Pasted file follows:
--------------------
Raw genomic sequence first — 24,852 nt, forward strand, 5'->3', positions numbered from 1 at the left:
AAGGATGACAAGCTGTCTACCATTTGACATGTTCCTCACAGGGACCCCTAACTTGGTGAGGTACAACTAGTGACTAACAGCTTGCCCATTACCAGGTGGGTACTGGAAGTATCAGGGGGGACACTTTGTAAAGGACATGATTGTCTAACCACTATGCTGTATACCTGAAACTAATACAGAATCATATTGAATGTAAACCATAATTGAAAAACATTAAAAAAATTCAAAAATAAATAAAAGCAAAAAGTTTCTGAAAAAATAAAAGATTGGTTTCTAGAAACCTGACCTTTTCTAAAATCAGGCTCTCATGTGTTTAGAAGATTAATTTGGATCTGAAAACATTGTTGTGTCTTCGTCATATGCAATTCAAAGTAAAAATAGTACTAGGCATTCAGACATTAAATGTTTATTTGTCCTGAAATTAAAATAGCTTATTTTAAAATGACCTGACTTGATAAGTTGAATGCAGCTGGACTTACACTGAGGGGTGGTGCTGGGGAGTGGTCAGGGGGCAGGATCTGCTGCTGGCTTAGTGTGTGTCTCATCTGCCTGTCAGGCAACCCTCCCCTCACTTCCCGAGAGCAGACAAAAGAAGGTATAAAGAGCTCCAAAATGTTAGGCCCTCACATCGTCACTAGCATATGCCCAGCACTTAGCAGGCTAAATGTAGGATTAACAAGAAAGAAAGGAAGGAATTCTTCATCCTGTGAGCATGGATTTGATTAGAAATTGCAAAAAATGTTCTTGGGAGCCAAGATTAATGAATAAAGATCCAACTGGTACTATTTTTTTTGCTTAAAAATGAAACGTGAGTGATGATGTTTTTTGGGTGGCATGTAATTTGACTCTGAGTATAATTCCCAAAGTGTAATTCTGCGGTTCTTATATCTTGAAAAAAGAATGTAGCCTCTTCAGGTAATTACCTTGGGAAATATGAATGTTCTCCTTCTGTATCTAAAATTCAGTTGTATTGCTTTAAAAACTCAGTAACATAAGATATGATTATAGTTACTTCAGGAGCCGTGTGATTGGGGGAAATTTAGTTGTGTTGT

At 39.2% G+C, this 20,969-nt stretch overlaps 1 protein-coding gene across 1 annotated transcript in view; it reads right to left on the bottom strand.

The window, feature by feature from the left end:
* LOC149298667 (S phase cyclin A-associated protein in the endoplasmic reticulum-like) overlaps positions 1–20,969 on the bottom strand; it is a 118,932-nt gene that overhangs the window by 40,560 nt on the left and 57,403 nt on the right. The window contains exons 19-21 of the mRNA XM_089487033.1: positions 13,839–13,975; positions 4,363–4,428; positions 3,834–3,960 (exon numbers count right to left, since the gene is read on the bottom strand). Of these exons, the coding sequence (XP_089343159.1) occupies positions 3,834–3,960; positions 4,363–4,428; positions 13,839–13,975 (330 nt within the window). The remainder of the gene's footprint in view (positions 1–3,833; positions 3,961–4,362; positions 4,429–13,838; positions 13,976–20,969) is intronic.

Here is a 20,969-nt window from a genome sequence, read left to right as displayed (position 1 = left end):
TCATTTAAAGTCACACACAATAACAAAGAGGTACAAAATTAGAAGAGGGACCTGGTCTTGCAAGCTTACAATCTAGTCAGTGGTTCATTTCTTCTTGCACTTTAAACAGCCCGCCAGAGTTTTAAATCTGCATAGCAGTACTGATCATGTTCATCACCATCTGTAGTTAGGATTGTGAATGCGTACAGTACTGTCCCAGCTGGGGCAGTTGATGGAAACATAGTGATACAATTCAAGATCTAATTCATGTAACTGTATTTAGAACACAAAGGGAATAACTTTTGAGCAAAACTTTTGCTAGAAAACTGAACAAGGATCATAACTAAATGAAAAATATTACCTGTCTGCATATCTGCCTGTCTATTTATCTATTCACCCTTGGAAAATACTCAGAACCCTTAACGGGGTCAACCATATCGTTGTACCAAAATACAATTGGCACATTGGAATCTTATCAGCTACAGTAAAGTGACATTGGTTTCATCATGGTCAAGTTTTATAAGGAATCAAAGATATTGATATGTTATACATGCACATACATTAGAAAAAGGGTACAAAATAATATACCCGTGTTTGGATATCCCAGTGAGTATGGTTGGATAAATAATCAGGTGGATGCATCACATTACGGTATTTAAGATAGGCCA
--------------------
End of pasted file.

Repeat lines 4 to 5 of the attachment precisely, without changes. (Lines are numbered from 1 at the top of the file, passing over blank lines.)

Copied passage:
The window, feature by feature from the left end:
* LOC149298667 (S phase cyclin A-associated protein in the endoplasmic reticulum-like) overlaps positions 1–20,969 on the bottom strand; it is a 118,932-nt gene that overhangs the window by 40,560 nt on the left and 57,403 nt on the right. The window contains exons 19-21 of the mRNA XM_089487033.1: positions 13,839–13,975; positions 4,363–4,428; positions 3,834–3,960 (exon numbers count right to left, since the gene is read on the bottom strand). Of these exons, the coding sequence (XP_089343159.1) occupies positions 3,834–3,960; positions 4,363–4,428; positions 13,839–13,975 (330 nt within the window). The remainder of the gene's footprint in view (positions 1–3,833; positions 3,961–4,362; positions 4,429–13,838; positions 13,976–20,969) is intronic.